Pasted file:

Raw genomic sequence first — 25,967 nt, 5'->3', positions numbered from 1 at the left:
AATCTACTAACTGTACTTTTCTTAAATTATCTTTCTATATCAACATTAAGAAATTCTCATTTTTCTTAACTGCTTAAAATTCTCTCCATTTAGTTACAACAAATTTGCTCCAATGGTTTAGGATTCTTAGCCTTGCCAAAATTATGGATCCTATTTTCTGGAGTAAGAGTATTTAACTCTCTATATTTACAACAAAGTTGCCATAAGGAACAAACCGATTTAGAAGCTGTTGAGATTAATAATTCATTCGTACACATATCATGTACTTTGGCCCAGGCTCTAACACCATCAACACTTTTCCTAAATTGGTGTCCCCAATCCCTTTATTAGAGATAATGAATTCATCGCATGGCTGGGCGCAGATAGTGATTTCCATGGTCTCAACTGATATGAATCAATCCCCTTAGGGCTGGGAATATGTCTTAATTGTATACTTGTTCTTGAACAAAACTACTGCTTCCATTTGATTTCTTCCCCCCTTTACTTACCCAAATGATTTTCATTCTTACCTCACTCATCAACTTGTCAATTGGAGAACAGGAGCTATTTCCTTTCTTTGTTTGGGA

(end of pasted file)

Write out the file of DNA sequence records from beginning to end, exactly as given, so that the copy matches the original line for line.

Raw genomic sequence first — 25,967 nt, 5'->3', positions numbered from 1 at the left:
AATCTACTAACTGTACTTTTCTTAAATTATCTTTCTATATCAACATTAAGAAATTCTCATTTTTCTTAACTGCTTAAAATTCTCTCCATTTAGTTACAACAAATTTGCTCCAATGGTTTAGGATTCTTAGCCTTGCCAAAATTATGGATCCTATTTTCTGGAGTAAGAGTATTTAACTCTCTATATTTACAACAAAGTTGCCATAAGGAACAAACCGATTTAGAAGCTGTTGAGATTAATAATTCATTCGTACACATATCATGTACTTTGGCCCAGGCTCTAACACCATCAACACTTTTCCTAAATTGGTGTCCCCAATCCCTTTATTAGAGATAATGAATTCATCGCATGGCTGGGCGCAGATAGTGATTTCCATGGTCTCAACTGATATGAATCAATCCCCTTAGGGCTGGGAATATGTCTTAATTGTATACTTGTTCTTGAACAAAACTACTGCTTCCATTTGATTTCTTCCCCCCTTTACTTACCCAAATGATTTTCATTCTTACCTCACTCATCAACTTGTCAATTGGAGAACAGGAGCTATTTCCTTTCTTTGTTTGGGA